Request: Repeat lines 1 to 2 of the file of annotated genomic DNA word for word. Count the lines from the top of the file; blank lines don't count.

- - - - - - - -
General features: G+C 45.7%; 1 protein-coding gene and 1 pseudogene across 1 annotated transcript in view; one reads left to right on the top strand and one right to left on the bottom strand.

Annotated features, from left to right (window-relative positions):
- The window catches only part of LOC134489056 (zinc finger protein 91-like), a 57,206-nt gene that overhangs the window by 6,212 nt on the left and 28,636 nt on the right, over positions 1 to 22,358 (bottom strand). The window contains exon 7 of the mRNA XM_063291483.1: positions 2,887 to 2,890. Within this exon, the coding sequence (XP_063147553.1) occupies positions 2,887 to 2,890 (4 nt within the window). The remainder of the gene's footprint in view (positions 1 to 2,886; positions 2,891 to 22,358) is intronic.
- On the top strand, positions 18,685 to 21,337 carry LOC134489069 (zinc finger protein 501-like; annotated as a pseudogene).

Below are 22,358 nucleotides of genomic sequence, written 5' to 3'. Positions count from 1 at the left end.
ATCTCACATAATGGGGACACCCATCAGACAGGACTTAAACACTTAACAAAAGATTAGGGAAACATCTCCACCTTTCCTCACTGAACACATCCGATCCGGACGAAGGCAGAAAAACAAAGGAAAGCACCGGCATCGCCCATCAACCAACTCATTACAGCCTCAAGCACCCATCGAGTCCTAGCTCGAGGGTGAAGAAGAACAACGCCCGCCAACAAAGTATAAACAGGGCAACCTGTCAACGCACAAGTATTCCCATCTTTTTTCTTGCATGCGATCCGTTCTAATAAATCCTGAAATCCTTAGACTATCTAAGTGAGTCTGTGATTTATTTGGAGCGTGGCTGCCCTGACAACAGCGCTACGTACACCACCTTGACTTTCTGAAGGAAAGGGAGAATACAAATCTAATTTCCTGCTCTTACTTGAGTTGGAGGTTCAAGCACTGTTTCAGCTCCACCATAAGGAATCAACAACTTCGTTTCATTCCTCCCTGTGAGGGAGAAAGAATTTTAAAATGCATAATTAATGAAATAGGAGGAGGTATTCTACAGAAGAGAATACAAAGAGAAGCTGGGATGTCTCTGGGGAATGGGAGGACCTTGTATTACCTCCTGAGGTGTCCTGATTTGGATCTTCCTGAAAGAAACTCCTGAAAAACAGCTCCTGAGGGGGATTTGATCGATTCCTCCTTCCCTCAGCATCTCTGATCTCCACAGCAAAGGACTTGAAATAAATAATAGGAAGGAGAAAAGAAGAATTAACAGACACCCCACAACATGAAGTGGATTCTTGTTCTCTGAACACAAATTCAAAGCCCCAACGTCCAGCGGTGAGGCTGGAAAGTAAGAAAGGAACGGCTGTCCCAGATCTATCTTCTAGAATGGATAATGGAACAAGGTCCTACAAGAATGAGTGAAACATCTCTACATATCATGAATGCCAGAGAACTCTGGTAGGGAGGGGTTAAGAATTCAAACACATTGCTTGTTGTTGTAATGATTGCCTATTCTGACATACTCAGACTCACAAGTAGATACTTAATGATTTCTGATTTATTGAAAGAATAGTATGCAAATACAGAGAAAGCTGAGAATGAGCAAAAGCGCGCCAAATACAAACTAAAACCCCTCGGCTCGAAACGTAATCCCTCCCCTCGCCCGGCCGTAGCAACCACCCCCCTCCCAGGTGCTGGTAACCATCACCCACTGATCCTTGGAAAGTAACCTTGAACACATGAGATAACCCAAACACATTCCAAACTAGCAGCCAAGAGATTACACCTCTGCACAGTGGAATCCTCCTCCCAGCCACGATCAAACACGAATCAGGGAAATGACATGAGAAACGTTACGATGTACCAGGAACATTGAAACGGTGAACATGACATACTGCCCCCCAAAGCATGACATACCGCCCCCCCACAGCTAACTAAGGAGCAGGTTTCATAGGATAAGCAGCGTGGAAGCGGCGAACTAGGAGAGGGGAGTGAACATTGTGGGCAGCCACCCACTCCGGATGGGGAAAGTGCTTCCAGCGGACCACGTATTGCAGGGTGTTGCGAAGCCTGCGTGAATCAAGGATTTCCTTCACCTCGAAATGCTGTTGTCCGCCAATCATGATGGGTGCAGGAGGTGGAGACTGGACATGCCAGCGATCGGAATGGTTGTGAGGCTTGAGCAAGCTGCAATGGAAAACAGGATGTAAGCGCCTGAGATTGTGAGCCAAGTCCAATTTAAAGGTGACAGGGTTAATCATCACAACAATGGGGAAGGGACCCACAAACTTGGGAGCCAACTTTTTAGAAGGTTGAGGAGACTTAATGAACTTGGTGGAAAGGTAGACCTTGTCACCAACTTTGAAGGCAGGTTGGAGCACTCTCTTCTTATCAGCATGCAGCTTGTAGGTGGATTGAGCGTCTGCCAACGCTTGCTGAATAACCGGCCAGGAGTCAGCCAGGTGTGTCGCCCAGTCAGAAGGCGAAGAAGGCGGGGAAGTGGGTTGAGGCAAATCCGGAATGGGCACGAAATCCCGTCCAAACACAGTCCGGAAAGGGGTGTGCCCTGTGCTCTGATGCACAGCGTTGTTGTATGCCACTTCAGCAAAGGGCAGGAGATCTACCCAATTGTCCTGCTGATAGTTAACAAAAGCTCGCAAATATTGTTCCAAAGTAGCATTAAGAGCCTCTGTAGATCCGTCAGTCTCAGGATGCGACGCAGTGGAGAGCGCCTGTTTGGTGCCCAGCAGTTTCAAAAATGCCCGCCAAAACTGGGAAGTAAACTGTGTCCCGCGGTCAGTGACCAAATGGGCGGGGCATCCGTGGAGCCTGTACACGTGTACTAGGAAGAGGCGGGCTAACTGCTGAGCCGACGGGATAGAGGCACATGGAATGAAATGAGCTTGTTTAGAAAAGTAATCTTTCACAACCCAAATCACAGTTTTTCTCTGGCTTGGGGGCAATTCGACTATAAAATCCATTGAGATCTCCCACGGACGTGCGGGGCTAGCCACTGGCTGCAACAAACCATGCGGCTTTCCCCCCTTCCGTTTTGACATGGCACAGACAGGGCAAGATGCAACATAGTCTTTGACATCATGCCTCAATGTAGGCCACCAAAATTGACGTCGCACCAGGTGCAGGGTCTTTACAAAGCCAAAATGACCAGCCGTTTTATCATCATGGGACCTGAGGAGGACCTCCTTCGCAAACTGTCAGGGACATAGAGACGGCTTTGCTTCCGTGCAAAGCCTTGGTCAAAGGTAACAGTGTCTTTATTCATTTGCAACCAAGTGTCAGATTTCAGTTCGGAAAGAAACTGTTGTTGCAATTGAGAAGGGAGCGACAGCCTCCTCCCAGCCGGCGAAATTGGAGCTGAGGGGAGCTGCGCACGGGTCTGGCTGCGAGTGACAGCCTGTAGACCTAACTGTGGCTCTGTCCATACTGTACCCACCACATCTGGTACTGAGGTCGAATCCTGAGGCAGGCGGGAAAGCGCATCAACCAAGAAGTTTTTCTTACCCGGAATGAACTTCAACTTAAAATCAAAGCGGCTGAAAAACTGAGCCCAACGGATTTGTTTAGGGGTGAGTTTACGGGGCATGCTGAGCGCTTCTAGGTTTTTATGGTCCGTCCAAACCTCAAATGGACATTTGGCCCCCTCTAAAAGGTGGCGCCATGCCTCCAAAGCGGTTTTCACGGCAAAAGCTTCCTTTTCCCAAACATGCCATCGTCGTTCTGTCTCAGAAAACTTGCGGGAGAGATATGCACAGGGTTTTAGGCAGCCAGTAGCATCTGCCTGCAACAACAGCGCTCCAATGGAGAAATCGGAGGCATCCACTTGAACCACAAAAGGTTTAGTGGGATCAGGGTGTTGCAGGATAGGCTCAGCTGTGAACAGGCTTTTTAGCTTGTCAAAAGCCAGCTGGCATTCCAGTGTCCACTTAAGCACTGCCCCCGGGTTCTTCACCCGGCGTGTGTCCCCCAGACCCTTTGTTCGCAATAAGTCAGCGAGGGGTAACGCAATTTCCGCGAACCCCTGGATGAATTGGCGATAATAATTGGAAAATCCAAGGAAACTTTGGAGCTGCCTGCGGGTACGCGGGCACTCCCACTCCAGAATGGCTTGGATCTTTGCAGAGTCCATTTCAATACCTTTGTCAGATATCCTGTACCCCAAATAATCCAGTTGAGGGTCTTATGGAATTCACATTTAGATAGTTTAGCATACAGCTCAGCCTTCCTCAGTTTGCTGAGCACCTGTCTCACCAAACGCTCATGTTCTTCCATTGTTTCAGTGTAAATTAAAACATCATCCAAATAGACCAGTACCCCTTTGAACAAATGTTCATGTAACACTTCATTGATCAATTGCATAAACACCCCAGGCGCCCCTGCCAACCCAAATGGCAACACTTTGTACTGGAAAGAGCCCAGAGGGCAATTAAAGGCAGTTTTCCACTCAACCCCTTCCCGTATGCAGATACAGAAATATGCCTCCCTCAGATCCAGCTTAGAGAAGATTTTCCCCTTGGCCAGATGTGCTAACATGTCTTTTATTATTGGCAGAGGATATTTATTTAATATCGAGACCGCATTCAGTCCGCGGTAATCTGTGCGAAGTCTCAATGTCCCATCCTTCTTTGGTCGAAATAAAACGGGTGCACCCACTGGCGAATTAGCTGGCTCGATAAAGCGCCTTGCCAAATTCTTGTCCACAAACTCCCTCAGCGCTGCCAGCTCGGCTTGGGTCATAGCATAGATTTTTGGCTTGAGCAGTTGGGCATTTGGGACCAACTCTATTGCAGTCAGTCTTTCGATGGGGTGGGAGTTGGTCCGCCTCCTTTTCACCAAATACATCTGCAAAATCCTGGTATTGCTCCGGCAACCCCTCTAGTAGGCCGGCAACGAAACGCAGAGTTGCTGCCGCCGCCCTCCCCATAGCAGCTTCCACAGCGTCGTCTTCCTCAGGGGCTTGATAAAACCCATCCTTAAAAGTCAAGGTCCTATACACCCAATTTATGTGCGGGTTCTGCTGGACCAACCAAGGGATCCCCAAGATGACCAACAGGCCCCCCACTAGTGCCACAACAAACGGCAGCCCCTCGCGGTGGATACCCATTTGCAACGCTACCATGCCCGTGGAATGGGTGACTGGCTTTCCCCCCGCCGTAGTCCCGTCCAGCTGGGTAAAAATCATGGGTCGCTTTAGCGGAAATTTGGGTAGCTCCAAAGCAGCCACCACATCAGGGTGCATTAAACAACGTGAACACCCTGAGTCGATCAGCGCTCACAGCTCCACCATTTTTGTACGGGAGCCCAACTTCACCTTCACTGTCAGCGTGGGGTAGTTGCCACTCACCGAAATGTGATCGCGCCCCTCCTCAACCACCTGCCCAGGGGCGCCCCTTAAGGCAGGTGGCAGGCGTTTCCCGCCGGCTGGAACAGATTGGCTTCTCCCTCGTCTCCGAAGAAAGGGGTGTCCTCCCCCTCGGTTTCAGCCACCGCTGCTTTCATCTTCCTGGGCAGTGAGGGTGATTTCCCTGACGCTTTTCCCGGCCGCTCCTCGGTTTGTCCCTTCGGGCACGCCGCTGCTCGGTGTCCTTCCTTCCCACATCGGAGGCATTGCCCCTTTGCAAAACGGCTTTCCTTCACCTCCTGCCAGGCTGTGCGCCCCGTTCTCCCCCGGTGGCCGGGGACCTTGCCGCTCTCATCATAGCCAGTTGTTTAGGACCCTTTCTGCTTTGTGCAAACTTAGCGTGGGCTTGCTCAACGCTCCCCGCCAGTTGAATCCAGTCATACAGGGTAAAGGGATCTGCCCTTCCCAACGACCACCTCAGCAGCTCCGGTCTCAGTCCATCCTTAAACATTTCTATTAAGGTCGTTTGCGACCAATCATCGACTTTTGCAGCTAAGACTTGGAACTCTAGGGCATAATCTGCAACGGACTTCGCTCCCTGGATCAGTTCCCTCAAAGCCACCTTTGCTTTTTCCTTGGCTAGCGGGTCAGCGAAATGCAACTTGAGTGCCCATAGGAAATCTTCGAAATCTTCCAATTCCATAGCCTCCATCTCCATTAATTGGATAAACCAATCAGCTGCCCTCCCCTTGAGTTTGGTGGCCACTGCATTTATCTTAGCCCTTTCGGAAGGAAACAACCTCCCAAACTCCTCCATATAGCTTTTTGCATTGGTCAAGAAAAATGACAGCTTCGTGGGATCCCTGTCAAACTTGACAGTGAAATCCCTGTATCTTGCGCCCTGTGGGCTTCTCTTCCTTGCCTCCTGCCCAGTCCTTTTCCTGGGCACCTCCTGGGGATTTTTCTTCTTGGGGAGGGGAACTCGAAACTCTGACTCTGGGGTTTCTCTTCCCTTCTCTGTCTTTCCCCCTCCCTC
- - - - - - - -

General features: G+C 45.7%; 1 protein-coding gene and 1 pseudogene across 1 annotated transcript in view; one reads left to right on the top strand and one right to left on the bottom strand.

Annotated features, from left to right (window-relative positions):